In the wake of NATO Secretary General Jens Stoltenberg’s visit to Washington last week, the question arises of how politically vulnerable the alliance is. It has endured through nearly half of U.S. President Donald Trump’s first term, but there is a dangerous dynamic underway that could yet undermine it from within.

Recall that the Soviet Union disintegrated for internal political, not external military reasons. Should NATO follow that path, it would be the gravest setback to American security since the end of World War II. It would hand the ultimate prize to Russia’s Vladimir Putin.

Trump’s impetuous behavior has created much of this risk. His call for greater European burden-sharing has merit. But his unruly demeanor is having consequences. Personal attacks on other NATO leaders, disruption of the G7 and NATO summits, and public reticence about America’s defense commitments have undermined America’s leadership role. He has equated the European Union as a foe alongside Russia and China; used national security as the rationale for imposing punitive tariffs on allies; embraced autocratic leaders; and disregarded European concerns ranging from global warming to the Iran nuclear deal.

The other half of this dangerous dynamic is European overreaction. Public confidence in U.S. leadership is under 20 percent in most European countries. European political leaders increasingly challenge not just American foreign policy, but they question American values and commitment. European defense intellectuals increasingly talk about the need for “strategic autonomy” and for a “Plan B” independent European defense posture should the United States abandon the alliance.

Two factors continue to hold the alliance together, despite political cleavages.

First, Europe has so neglected its defenses that without the United States, it is militarily vulnerable to an increasingly assertive Russia. Russia holds conventional military advantages geographically and in terms of readiness that only the U.S. can offset. Without U.S. nuclear weapons (and with the United Kingdom leaving the European Union), Europe would need to rely on the modest French nuclear force to deter a much more powerful Russian nuclear capability. And Europe itself is in political disarray. So a viable European Plan B is impossible to implement for perhaps a decade. True strategic autonomy remains for now an illusion.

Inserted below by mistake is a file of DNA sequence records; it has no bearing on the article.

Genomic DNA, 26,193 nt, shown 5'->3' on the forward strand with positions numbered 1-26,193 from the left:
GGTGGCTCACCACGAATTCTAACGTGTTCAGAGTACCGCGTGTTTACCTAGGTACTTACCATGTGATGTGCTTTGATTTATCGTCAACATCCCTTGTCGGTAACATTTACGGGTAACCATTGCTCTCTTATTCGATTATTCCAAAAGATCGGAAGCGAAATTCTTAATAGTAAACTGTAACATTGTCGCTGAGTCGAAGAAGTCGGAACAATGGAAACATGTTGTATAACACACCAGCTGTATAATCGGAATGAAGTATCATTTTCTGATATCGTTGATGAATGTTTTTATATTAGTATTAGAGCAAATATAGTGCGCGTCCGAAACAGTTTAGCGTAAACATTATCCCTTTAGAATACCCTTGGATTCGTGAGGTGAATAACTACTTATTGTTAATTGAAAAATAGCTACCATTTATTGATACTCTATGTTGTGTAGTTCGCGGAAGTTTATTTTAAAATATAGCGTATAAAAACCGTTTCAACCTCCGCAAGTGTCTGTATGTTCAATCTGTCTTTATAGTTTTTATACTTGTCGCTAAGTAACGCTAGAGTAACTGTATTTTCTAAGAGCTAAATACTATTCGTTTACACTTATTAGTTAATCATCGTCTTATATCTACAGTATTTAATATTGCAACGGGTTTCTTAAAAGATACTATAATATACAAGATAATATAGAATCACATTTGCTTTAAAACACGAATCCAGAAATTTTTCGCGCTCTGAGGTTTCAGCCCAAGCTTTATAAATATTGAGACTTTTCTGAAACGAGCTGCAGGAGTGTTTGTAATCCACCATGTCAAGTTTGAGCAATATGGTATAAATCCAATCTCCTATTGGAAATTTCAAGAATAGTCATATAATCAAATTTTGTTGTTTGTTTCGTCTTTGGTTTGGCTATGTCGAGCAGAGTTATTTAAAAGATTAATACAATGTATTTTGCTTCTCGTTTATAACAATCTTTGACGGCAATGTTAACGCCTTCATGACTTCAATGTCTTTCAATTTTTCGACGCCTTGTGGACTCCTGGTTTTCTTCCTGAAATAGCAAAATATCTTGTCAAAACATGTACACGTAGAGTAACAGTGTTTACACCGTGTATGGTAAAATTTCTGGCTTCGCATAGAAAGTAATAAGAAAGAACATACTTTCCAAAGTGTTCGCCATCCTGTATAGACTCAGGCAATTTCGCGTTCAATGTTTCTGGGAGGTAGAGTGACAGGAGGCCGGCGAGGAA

And second, despite Trump’s posturing, NATO still enjoys very strong support in Congress and among the American people. Congress has passed resolutions stressing the importance of NATO, and the Senate Foreign Relations Committee just held hearings highlighting its value.

Equally important, Secretary of Defense James Mattis has significantly increased spending on the European Deterrence Initiative (designed to deter Russia) and engineered a successful Readiness Initiative at the 2018 Brussels Summit. America’s supporters in Europe can rightly say: “Watch what the U.S. is doing, not what it is saying.”

Both sides of the Atlantic now need to practice strategic patience to manage alliance affairs as the United Stated deals with its own political future. Continued Euro-bashing from Washington will only further alienate European leaders. Premature European efforts to seek an independent Plan B risk creating a self-fulfilling prophecy.

On this side of the Atlantic, leaders need to recall what Sen. John McCain instinctively knew: that NATO’s importance to U.S. security far outweighs the burden-sharing imbalance.

NATO has provided the secure base for European political unity and deterred Moscow for seven decades. The terrible costs of two world wars have so far not been repeated. European defense spending increased about 5 percent last year. Europe has contributed its fair share to NATO operations in Afghanistan, Libya, Syria and at sea. The United States has 28 main operating bases in Europe, which allows it to conduct military operations globally. It has access to valuable information gathered by European intelligence agencies.

Losing the alliance would translate into “America Alone” in a complex and dangerous world.

On the other side of the Atlantic, Europe needs to fasten its seatbelt and ride out the storm. Trump’s dismissive attitude toward NATO does not represent Republican opinion, let alone American opinion. Overreaction to Trump will only deepen NATO’s troubles. Instead, Europe should just focus on building military capabilities and continue to connect with a broad array of American leaders, as Stoltenberg just did.

Both sides of the Atlantic need to develop the vision of a more balanced alliance for the next decade. In a more balanced relationship, Europe should be capable of conducting several small, joint military operations independent of the United States, and contribute at least half of the firepower needed to defeat a major adversary, but all in the context NATO.

Call it Plan C.

Setting an alliance “level of ambition” like this could defuse trans-Atlantic tensions and maybe even convince Trump that the alliance is not obsolete.

Hans Binnendijk served as senior national security council director for defense policy in the Clinton administration. He specializes in European security.

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